Fortunately we have the crack investigative squad at ‘Us’ mag to tell us that Gwyneth Paltrow wore it best, that Elizabeth Perkins still owns “the custom-made dress I wore when I jumped on the trampoline in ‘Big,’” that singer Kesha carries lip balm, healing crystals, a Room 237 keychain and a note from her mom in her Gucci Zumi purse, and that the stars are just like us: they eat hot dogs, buy electronics and play games. Thrilling, as ever.
Old West outlaw Billy The Kid never robbed a bank or held up a train, earning notoriety for at least nine murders but hardly earning a fortune from his primary criminal endeavors as a cattle rustler. It’s ironic then that the ‘Enquirer’ reports that a rare authenticated photo of Billy The Kid playing cards in 1877 is likely to fetch up to $1 million at auction. If only he’d banked a few selfies back in the day he could have retired early, with less loss of life.
It’s more ironic still that the auction ended almost two weeks before the ‘Enquirer’ ran this story, with the photo failing to meet its $600,000 reserve price and being withdrawn from sale.
Apparently even daylight robbery has its limits for Billy The Kid, 138 years after his death.
Onwards and downwards . . .
When the SNES launched back in the early 1990s, it changed gaming forever. One of the innovations was a gamepad with four action buttons — something that has remained a constant on controllers ever since.
The 8BitDo SN30 Bluetooth Gamepad brings that iconic design up to date, with Bluetooth connectivity and support for multiple platforms. Better still, it provides 18 hours of wireless gameplay on a full charge.
Although the SN30 is a very modern peripheral, it sticks very closely to the original SNES gamepad design. The controller is small enough to fit comfortably in the hand, with rounded corners and a large D-pad. In addition, the four action buttons are well spaced to improve accuracy.
With four different modes to choose from, the SN30 works with Windows, Android, macOS, Steam, Raspberry Pi, and Nintendo Switch titles. It suits a wide range of games, although playing NES and SNES classics on Switch feels great with this controller.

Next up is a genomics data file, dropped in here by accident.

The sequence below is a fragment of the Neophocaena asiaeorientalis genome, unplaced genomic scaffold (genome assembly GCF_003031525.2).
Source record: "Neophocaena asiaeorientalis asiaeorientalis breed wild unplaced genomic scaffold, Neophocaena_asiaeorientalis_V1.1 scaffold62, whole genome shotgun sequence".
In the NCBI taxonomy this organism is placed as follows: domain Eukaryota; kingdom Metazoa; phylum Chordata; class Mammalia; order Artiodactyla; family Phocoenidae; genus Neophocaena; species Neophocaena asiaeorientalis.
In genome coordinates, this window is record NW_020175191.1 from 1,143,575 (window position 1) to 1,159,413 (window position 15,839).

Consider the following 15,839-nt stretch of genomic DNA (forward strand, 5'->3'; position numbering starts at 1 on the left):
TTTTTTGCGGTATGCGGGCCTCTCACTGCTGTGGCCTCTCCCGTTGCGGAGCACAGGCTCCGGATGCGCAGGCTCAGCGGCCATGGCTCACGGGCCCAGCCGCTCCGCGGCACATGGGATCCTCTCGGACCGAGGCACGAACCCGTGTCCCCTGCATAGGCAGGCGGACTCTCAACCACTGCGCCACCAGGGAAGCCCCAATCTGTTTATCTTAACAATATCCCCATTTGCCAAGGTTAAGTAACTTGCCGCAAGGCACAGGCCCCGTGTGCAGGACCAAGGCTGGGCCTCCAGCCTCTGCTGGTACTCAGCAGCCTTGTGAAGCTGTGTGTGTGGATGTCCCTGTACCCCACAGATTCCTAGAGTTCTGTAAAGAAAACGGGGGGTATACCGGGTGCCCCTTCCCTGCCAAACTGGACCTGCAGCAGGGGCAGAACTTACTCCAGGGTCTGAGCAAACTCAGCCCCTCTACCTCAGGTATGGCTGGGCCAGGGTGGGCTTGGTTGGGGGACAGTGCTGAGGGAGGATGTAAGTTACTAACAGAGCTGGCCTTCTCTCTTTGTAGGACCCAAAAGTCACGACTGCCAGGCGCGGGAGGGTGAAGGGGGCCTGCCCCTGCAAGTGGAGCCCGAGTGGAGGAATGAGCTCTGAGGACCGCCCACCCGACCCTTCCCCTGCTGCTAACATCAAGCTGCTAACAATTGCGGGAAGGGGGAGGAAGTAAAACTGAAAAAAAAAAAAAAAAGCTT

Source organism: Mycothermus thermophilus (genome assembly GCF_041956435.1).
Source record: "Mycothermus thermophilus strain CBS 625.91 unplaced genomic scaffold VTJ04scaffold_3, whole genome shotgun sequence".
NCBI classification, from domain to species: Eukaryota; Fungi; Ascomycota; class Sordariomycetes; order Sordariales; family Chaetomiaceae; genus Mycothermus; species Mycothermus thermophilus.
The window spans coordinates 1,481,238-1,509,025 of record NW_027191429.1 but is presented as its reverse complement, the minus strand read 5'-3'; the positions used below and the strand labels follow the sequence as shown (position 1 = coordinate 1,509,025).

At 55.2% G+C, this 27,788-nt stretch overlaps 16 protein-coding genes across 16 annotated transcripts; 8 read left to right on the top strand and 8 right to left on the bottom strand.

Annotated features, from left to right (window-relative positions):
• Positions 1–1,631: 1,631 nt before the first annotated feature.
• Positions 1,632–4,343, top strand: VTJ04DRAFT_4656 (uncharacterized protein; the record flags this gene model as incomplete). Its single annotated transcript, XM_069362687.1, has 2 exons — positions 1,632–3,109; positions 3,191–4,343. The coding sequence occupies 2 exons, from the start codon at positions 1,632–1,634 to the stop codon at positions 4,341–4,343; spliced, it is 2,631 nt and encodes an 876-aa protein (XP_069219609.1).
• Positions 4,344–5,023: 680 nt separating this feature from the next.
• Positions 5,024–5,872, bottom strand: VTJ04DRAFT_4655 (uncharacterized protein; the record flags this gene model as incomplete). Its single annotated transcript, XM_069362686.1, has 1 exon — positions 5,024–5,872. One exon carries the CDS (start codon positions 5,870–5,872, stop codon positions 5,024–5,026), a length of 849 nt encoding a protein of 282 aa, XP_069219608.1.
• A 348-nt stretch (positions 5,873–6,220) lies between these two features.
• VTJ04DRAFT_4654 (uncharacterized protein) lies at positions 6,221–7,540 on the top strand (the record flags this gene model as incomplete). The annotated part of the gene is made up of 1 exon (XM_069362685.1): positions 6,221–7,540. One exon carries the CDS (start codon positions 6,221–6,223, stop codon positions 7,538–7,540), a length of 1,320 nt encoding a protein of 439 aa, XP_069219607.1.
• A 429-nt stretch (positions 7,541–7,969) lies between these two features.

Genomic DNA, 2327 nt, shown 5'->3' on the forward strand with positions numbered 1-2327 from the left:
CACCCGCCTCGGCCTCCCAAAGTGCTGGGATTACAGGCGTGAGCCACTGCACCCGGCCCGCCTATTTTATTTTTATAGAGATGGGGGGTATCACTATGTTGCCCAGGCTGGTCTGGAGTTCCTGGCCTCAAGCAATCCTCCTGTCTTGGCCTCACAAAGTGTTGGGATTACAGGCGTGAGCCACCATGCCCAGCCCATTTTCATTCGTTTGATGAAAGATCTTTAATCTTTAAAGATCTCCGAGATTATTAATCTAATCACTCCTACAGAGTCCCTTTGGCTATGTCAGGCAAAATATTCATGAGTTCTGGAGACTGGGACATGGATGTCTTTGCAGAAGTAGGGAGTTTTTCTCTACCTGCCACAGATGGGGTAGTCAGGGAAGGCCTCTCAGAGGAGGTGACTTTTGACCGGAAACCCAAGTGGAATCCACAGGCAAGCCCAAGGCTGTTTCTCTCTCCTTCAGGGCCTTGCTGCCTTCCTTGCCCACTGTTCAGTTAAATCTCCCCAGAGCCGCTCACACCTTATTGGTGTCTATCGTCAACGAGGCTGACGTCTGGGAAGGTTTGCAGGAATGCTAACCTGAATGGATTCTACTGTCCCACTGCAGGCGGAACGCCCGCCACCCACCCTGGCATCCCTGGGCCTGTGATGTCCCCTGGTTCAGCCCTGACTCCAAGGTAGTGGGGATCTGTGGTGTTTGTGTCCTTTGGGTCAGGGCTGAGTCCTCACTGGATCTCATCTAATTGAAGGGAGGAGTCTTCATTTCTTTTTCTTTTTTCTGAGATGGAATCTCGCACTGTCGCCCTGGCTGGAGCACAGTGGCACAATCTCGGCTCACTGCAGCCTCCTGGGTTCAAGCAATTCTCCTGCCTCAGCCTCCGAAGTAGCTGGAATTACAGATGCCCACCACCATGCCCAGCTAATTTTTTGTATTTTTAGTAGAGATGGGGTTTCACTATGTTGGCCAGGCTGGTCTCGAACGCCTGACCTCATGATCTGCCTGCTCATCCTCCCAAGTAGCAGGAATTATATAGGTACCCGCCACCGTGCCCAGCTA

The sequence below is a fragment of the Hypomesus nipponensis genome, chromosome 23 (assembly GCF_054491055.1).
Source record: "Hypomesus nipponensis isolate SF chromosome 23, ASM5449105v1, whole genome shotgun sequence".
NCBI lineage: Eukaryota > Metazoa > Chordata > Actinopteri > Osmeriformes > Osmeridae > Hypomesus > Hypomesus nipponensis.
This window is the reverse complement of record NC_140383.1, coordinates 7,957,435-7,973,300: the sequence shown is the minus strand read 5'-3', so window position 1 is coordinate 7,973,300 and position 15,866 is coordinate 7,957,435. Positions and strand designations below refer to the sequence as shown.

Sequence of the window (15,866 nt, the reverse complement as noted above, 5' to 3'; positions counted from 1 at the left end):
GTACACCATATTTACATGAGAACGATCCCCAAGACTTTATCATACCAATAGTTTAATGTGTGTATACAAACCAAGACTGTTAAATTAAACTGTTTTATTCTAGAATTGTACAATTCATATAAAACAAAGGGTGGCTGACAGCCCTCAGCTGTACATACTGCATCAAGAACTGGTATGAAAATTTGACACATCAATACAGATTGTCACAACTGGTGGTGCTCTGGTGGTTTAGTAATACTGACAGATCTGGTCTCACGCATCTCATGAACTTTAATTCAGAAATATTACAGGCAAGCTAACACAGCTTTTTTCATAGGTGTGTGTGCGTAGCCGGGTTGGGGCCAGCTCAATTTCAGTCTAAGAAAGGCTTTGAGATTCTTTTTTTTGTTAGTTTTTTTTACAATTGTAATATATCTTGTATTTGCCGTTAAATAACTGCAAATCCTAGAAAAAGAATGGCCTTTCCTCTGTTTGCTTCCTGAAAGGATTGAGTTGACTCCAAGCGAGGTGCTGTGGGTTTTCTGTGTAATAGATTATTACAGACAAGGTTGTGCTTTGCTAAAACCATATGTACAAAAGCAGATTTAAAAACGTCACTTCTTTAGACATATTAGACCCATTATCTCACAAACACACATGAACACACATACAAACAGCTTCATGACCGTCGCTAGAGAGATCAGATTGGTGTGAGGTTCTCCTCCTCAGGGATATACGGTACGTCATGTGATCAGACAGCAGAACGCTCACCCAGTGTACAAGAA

Being lightweight and long-lasting, the 8BitDo SN30 also works nicely when you want to visit your friends for multiplayer sessions. The gamepad normally retails for $29.99, but you can get it now for $20.39 when you use the 15% discount code MerrySave15.
In Russia, some idiot spraypainted this polar bear with "T-34," the model of a Soviet tank. The video was shared by World Wildlife Fund employee Sergey Kavry who lives in the remote region of Chutkotka. From CNN:
In the comments (on Facebook where Kavry posted the video, he) said he obtained the video via WhatsApp from indigenous minorities in Chukotka, in Russia's far east, though it is not clear from the video where it was filmed...
Anatoly Kochnev, a senior researcher at the Russian Academy of Sciences, told Russian state news agency RIA Novosti that, while the black paint is likely to wash off, the polar bear might find it difficult in the meantime to use its coat as camouflage while hunting.
It's not known why the animal was painted. Kochnev said it was probably the work of "pranksters."
America's telcoms sector is hugely concentrated and corrupt, and systematically underinvests in maintenance and infrastructure even as it gouges customers, which it can get away with thanks to its monopoly power, leaving Americans with some of the world's worst, most expensive communications services.
After a long day at work, cooking a meal from scratch can seem like too much trouble. Unfortunately, the alternative is usually something unhealthy.
Enter the Mellow Sous Vide Precision Cooker. This compact water bath uses cutting-edge technology to cook meat and veggies at the perfect temperature for exactly the right amount of time. It takes 30 seconds to set up, and you can control the cooker through your phone.
The sous vide style of cooking involves sealing food inside a plastic pouch which is then placed in a water bath. The technique is used widely in professional kitchens, allowing chefs to produce tender meat and veggies with minimal input. Mellow lets you use the same trick in your home kitchen.
The device connects wirelessly to your smartphone. You simply tell the app what you are cooking, and what time you want it to be ready.
Mellow does the rest, weighing the ingredients automatically to work out the right settings. The cooker even has a built-in refrigeration system, which keeps food safe until you are ready to eat.
Mellow will work well for anyone with a busy schedule who wants to eat better. This innovative cooker retails for $349, but you can currently get it for $169.99 when you use the 15% discount code MerrySave15.